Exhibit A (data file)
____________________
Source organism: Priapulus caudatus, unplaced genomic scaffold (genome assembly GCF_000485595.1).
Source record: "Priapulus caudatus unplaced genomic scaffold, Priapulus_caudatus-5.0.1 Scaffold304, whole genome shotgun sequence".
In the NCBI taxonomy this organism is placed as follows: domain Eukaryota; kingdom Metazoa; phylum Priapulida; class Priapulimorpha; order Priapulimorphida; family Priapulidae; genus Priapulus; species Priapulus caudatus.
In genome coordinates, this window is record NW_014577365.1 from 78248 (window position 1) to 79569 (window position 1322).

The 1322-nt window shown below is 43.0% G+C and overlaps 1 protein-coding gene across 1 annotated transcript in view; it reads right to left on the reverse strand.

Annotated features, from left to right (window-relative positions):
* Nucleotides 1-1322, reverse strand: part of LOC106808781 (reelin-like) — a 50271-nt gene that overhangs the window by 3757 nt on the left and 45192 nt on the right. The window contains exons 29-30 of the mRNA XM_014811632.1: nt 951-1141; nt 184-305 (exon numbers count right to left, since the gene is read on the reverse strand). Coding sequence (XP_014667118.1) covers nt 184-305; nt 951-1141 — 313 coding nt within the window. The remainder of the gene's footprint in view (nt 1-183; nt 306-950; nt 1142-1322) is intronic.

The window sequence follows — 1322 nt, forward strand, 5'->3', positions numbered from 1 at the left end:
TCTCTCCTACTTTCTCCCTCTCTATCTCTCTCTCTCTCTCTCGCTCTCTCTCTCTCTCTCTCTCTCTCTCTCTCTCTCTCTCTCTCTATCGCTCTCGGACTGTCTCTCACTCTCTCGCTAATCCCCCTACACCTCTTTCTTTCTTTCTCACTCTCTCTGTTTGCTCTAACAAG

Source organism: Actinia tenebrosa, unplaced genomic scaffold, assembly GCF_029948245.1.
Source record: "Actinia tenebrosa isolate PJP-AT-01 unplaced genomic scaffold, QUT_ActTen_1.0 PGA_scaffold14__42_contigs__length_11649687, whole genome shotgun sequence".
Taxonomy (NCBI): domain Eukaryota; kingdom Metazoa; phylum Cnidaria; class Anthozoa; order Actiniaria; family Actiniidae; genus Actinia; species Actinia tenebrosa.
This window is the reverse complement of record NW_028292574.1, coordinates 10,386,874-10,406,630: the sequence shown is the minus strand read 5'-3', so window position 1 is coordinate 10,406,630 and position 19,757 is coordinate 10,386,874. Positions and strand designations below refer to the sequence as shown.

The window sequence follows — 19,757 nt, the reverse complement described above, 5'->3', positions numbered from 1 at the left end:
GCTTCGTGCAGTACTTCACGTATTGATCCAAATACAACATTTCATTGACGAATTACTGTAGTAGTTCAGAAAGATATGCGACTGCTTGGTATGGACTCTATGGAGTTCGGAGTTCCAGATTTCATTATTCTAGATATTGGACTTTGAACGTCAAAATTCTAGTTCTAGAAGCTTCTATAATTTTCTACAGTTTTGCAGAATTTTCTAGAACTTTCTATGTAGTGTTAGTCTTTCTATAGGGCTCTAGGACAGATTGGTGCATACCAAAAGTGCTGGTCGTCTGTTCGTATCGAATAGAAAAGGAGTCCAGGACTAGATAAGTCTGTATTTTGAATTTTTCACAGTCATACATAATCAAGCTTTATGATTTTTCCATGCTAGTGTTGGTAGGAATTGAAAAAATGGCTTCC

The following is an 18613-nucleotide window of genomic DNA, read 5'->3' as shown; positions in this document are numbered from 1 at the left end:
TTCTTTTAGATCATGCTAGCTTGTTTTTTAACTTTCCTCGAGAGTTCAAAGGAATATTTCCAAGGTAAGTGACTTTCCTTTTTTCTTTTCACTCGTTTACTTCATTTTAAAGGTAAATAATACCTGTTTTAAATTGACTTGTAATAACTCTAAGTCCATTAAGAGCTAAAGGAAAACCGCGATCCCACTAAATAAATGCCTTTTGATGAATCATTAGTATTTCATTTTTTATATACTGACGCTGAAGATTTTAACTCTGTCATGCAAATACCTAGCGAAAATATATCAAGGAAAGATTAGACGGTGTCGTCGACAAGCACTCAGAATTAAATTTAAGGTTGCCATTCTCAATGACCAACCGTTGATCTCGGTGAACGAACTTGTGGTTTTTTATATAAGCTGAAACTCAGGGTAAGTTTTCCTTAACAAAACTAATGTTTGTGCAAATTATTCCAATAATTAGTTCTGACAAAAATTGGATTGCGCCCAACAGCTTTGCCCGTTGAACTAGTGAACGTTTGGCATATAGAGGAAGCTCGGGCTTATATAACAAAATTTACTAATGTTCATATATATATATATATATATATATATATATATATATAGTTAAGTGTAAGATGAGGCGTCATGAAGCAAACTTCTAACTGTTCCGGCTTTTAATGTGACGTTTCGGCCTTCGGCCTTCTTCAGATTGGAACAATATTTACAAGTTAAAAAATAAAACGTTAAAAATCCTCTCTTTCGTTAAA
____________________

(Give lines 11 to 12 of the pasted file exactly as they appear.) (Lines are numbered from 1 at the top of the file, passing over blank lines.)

Source record: "Actinia tenebrosa isolate PJP-AT-01 unplaced genomic scaffold, QUT_ActTen_1.0 PGA_scaffold14__42_contigs__length_11649687, whole genome shotgun sequence".
Taxonomy (NCBI): domain Eukaryota; kingdom Metazoa; phylum Cnidaria; class Anthozoa; order Actiniaria; family Actiniidae; genus Actinia; species Actinia tenebrosa.